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TRENTON — A remedy for the anti-bullying law derailed by the state Council on Local Mandates is scheduled to get its first legislative hearing on Monday.
The law, which the council in January ruled contained unfunded mandates and needed to be fixed, was passed by the Legislature and signed by Gov. Chris Christie in 2011.
Christie, in a news conference on Wednesday, announced a proposed fix for the law, a plan that quickly won bipartisan approval.
“I’m extremely pleased with this solution because at the end of the day, the law has not changed, which means that our goal of protecting the countless students who are at the mercy of bullies day in and day out remains intact,” said Assemblywoman Valerie Vainieri Huttle, D-Bergen, one of the lead sponsors of the original bill.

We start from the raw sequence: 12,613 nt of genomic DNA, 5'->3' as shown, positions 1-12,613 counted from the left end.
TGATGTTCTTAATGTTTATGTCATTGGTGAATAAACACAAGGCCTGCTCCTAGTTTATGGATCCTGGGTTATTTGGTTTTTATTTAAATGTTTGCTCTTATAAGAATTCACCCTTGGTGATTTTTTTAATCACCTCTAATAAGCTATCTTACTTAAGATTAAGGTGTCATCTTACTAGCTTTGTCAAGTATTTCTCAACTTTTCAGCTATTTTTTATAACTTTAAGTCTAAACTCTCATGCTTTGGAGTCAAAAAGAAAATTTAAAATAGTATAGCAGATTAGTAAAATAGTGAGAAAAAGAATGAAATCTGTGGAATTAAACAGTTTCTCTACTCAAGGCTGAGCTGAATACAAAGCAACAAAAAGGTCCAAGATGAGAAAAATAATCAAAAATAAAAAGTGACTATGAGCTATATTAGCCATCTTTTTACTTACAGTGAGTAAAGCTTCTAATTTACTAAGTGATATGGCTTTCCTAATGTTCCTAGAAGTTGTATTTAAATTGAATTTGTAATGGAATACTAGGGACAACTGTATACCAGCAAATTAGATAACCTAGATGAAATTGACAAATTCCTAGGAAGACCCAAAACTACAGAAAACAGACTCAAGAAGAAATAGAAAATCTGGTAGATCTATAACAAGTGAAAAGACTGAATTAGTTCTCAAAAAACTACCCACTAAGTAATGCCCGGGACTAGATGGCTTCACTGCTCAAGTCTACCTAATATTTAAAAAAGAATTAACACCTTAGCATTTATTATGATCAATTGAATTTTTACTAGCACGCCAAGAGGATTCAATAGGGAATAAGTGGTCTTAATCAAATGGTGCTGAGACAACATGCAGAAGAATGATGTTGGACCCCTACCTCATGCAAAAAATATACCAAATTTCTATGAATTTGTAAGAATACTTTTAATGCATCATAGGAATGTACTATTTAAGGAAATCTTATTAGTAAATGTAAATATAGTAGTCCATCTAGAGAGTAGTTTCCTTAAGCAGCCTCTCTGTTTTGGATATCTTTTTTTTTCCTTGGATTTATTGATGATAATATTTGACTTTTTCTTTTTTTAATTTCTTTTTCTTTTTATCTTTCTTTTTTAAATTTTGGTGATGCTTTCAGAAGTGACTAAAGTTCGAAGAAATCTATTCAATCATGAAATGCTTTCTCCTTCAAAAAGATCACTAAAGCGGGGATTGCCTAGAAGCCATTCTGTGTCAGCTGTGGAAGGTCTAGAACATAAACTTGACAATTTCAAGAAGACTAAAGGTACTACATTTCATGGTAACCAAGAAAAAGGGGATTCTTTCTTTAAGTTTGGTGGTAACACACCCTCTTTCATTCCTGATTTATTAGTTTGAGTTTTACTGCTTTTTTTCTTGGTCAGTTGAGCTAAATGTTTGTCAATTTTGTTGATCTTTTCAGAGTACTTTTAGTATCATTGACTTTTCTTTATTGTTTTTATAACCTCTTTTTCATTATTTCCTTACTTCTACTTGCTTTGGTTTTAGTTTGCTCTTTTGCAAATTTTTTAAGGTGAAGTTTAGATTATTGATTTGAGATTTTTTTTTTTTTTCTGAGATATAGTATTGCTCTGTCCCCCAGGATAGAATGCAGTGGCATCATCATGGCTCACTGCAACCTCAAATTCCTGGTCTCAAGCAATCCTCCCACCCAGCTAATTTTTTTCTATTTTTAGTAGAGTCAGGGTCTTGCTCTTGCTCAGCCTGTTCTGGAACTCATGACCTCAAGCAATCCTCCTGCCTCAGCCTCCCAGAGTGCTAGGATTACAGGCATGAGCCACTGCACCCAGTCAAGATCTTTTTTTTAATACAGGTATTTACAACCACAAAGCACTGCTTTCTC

The anti-bullying law contains a number of initiatives that must be undertaken by local school districts to prevent bullying and educate students to the dangers of the activity.
The Council on Local Mandates, ruling on complaints brought by several local school districts, found that the law forced districts to spend money without providing a funding source. Its ruling put the bill on track to being invalidated if a funding source or another fix was not in place within 60 days.
Christie outlined a plan to distribute $1 million in grants and the formulation of a task force to mitigate the school districts’ concerns and hire personnel. The legislative fix is scheduled to be heard by the Assembly Appropriations Committee at 10 a.m. Monday.
The effort to fix the bill was praised by one of the bill’s biggest advocates, Steven Goldstein of Garden State Equality, a gay rights organization.
“In the rough and tumble of politics, it’s nice to see the governor and our Democratic leaders really put kids first,” Goldstein said last week.